“The president should never ever be a person who uses a single letter of the alphabet as a name. Furthermore, if boils appear on the skin of the president-elect, then the dark forces of Satan have in fact corrupted the flesh of our leader, and he or she must be exorcised with a complicated voting system that our populace, being too dim to understand, will allow to happen without question. As well, the president and vice president must never have names that, when put together, can be misunderstood as vulgar terms for the naughty bits of human anatomy. If any of these things should come to pass, then we suggest giving all the land back to the Indians whom we know we’ve done awful things to but they were in the way of our grand, Enlightenment agenda.” (Reyort 145)
I take a moment to pause and reflect. Let me suggest that the reader do the same. How did this group of freedom-fighting scamps know, in such detail, the perils our country might face one day? I get chills up and down my spine just contemplating their intellectual acuity. But there’s more to these coded messages; I’ve only taken a moment to catch my breath and prepare the reader for the sublime terror of “The Big Warning” hidden as well in Article II, sections 1-8 of the Constitution.
“We the writers of the Constitution know that one day an election for the office of the president will go completely askew and warn against the presence of siblings who hold offices of power and can deliver entire states to, let’s say, their brother, but only after votes cast by the populace have been lost, bungled and/or purchased at a fair market value.
As we hope this will never happen, we’ve developed an emergency plan that involves aliens coming down from the planet Thantork to ask, on our behalf, how in the hell the populace let this happen after we spent all this time sweating over the fact that it was bad enough our entire constitutional labor would be turned into an awful musical called ‘1776’ (the aliens told us all about it) starring David Hasselhoff.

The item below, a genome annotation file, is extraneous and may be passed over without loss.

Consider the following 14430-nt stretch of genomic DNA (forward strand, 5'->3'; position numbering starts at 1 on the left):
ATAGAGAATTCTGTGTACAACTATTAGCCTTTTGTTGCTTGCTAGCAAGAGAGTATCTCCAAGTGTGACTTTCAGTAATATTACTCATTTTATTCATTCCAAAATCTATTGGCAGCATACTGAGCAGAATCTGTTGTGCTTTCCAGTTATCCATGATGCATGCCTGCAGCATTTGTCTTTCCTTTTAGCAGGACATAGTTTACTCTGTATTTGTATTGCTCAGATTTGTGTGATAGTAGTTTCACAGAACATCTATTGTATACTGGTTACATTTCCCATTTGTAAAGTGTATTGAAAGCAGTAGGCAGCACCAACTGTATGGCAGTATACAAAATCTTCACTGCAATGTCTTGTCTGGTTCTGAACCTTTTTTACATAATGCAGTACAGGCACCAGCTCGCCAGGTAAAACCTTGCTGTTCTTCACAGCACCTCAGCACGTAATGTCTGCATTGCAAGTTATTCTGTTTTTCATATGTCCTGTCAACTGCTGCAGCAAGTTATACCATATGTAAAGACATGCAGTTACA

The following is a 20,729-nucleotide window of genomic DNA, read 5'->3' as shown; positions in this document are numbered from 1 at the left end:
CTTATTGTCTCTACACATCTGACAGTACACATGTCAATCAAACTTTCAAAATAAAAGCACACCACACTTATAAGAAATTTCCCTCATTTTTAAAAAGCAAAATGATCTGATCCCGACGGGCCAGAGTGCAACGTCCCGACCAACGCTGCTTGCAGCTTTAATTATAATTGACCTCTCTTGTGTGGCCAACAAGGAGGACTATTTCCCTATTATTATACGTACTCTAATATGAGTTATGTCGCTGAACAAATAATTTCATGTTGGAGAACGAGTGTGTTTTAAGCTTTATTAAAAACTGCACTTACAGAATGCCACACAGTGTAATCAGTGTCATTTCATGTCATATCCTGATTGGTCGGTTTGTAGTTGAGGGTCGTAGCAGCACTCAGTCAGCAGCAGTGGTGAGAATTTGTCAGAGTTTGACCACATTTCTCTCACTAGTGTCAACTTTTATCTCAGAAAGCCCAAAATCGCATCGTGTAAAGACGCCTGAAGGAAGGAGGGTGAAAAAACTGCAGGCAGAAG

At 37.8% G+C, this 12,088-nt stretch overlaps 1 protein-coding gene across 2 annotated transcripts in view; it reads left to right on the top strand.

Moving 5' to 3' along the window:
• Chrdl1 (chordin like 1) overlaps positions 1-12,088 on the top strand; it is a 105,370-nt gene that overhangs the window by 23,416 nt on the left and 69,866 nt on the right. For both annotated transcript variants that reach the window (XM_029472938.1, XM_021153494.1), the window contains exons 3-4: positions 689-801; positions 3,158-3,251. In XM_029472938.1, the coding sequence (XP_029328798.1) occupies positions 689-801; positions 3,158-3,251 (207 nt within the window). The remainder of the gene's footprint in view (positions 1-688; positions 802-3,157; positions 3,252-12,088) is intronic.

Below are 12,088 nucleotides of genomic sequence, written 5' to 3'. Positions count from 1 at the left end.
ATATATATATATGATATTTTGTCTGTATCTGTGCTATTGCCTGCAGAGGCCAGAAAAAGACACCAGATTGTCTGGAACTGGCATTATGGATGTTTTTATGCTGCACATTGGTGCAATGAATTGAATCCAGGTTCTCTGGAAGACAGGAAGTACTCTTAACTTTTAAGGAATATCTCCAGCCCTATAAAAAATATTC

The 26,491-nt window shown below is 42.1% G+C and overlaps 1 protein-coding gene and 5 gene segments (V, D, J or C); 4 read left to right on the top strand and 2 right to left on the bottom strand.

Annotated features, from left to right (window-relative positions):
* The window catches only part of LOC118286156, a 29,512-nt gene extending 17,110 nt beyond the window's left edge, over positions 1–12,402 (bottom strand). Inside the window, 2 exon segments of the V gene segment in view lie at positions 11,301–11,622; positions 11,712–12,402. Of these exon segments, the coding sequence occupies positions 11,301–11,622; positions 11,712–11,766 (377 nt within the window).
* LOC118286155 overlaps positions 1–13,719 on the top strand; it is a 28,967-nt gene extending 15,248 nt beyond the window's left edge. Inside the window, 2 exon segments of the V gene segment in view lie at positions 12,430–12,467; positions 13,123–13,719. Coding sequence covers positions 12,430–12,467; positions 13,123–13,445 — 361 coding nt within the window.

“The aliens from Thantork will then pants the boil-infested leader of the free world. If and when these events transpire, the populace, being of sound mind and body, must do the following things to eschew the factionalism produced by southerners with pussing sores: Take a step to the left, then a step to the right. Put your hands on your hips and bring your knees in tight. Do the pelvic thrust (and say), “oo-ah-oo-ah-oo-ah.” We call this plan the “Time-Warp Contingency,” and know that it will emerge only when then ships of Thantork have landed.
“If and when these steps are taken to reinvigorate the demos, then a hope for representational democracy will still exist. Our colleagues from Thantork assure us that steps will be taken to train the populace in how to follow this plan. Klatu-Barada-Nikto” (Reyort 325).
Dearest readers, we must consider the horror suggested in this coded message. Not only will aliens descend from the heavens but we, the people, might be faced with looking at parts of the president-elect only interns usually see.
These are the stakes at hand, and I could not be more afraid for the safety of our genteel democracy. I’m left with a deep suspicion that perhaps those who worked on the project de-coding the U.S. Constitution embellished their findings for the sake of book sales. Yet the truth and accuracy of these pages is astounding when compared to similar texts by Nostradamus and the top notch news teams who botched the calling of this current election while people were standing in line to vote.
Don’t misunderstand my criticism — I really believe what The Constitution Code says. Why not? We’ve got ballots that are missing, offers from Fidel Castro to send international observers to monitor the re-counts (a good idea to say the least) and members of the ruling elite upset that democracy is a slow process that might mean more to the voting populace than free burritos.
John Troyer’s column appears alternate Fridays. He welcomes comments to [email protected] Send letters to the editor to [email protected]